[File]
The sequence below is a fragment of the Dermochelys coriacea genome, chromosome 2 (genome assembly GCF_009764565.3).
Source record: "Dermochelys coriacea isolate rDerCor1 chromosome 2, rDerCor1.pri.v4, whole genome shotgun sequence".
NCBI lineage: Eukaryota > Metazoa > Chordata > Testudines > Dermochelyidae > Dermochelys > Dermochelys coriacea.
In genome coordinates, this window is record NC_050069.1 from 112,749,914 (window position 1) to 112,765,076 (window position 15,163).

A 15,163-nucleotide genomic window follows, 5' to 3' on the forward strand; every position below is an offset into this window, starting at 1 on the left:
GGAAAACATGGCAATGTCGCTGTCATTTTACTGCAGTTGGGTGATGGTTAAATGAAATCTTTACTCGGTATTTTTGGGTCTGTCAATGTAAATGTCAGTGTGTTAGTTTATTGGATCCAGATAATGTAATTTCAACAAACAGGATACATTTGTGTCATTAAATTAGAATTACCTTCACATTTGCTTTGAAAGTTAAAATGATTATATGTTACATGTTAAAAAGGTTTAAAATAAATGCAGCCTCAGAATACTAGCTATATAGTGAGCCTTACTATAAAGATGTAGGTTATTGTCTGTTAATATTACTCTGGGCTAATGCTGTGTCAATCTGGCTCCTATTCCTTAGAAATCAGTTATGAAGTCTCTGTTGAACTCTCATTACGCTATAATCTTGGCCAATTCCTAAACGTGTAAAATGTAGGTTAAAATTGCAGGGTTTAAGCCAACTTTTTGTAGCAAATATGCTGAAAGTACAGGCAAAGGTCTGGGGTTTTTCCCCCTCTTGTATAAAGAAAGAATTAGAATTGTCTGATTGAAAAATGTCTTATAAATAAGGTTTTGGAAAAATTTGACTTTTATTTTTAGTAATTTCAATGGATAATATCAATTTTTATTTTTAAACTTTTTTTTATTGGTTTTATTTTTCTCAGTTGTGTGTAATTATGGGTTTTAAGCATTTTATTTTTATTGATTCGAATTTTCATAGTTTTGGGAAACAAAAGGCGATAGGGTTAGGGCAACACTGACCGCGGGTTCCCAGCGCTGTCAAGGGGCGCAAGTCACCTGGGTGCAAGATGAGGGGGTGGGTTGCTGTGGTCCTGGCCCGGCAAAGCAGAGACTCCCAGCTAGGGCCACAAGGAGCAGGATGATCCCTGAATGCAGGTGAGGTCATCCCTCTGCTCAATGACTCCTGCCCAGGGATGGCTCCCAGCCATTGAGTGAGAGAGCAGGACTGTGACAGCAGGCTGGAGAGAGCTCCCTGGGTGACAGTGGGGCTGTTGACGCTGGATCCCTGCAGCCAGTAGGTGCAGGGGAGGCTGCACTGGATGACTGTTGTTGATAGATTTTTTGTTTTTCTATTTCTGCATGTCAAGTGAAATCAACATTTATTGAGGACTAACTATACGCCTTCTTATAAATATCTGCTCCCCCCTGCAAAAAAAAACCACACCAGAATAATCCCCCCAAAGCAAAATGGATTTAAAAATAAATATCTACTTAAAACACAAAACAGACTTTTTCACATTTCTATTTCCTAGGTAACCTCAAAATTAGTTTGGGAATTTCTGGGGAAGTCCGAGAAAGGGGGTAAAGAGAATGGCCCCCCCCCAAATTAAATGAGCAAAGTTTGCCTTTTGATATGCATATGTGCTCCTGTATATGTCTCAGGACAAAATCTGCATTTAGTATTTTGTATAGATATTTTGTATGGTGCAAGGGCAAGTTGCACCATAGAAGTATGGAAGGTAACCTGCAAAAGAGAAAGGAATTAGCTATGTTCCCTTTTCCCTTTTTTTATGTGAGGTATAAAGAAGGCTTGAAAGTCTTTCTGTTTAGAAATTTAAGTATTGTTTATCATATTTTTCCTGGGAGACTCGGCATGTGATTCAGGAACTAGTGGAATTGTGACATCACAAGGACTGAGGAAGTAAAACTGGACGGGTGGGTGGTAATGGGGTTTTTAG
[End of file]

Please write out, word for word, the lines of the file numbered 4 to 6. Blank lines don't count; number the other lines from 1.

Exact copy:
In genome coordinates, this window is record NC_050069.1 from 112,749,914 (window position 1) to 112,765,076 (window position 15,163).

A 15,163-nucleotide genomic window follows, 5' to 3' on the forward strand; every position below is an offset into this window, starting at 1 on the left:
GGAAAACATGGCAATGTCGCTGTCATTTTACTGCAGTTGGGTGATGGTTAAATGAAATCTTTACTCGGTATTTTTGGGTCTGTCAATGTAAATGTCAGTGTGTTAGTTTATTGGATCCAGATAATGTAATTTCAACAAACAGGATACATTTGTGTCATTAAATTAGAATTACCTTCACATTTGCTTTGAAAGTTAAAATGATTATATGTTACATGTTAAAAAGGTTTAAAATAAATGCAGCCTCAGAATACTAGCTATATAGTGAGCCTTACTATAAAGATGTAGGTTATTGTCTGTTAATATTACTCTGGGCTAATGCTGTGTCAATCTGGCTCCTATTCCTTAGAAATCAGTTATGAAGTCTCTGTTGAACTCTCATTACGCTATAATCTTGGCCAATTCCTAAACGTGTAAAATGTAGGTTAAAATTGCAGGGTTTAAGCCAACTTTTTGTAGCAAATATGCTGAAAGTACAGGCAAAGGTCTGGGGTTTTTCCCCCTCTTGTATAAAGAAAGAATTAGAATTGTCTGATTGAAAAATGTCTTATAAATAAGGTTTTGGAAAAATTTGACTTTTATTTTTAGTAATTTCAATGGATAATATCAATTTTTATTTTTAAACTTTTTTTTATTGGTTTTATTTTTCTCAGTTGTGTGTAATTATGGGTTTTAAGCATTTTATTTTTATTGATTCGAATTTTCATAGTTTTGGGAAACAAAAGGCGATAGGGTTAGGGCAACACTGACCGCGGGTTCCCAGCGCTGTCAAGGGGCGCAAGTCACCTGGGTGCAAGATGAGGGGGTGGGTTGCTGTGGTCCTGGCCCGGCAAAGCAGAGACTCCCAGCTAGGGCCACAAGGAGCAGGATGATCCCTGAATGCAGGTGAGGTCATCCCTCTGCTCAATGACTCCTGCCCAGGGATGGCTCCCAGCCATTGAGTGAGAGAGCAGGACTGTGACAGCAGGCTGGAGAGAGCTCCCTGGGTGACAGTGGGGCTGTTGACGCTGGATCCCTGCAGCCAGTAGGTGCAGGGGAGGCTGCACTGGATGACTGTTGTTGATAGATTTTTTGTTTTTCTATTTCTGCATGTCAAGTGAAATCAACATTTATTGAGGACTAACTATACGCCTTCTTATAAATATCTGCTCCCCCCTGCAAAAAAAAACCACACCAGAATAATCCCCCCAAAGCAAAATGGATTTAAAAATAAATATCTACTTAAAACACAAAACAGACTTTTTCACATTTCTATTTCCTAGGTAACCTCAAAATTAGTTTGGGAATTTCTGGGGAAGTCCGAGAAAGGGGGTAAAGAGAATGGCCCCCCCCCAAATTAAATGAGCAAAGTTTGCCTTTTGATATGCATATGTGCTCCTGTATATGTCTCAGGACAAAATCTGCATTTAGTATTTTGTATAGATATTTTGTATGGTGCAAGGGCAAGTTGCACCATAGAAGTATGGAAGGTAACCTGCAAAAGAGAAAGGAATTAGCTATGTTCCCTTTTCCCTTTTTTTATGTGAGGTATAAAGAAGGCTTGAAAGTCTTTCTGTTTAGAAATTTAAGTATTGTTTATCATATTTTTCCTGGGAGACTCGGCATGTGATTCAGGAACTAGTGGAATTGTGACATCACAAGGACTGAGGAAGTAAAACTGGACGGGTGGGTGGTAATGGGGTTTTTAG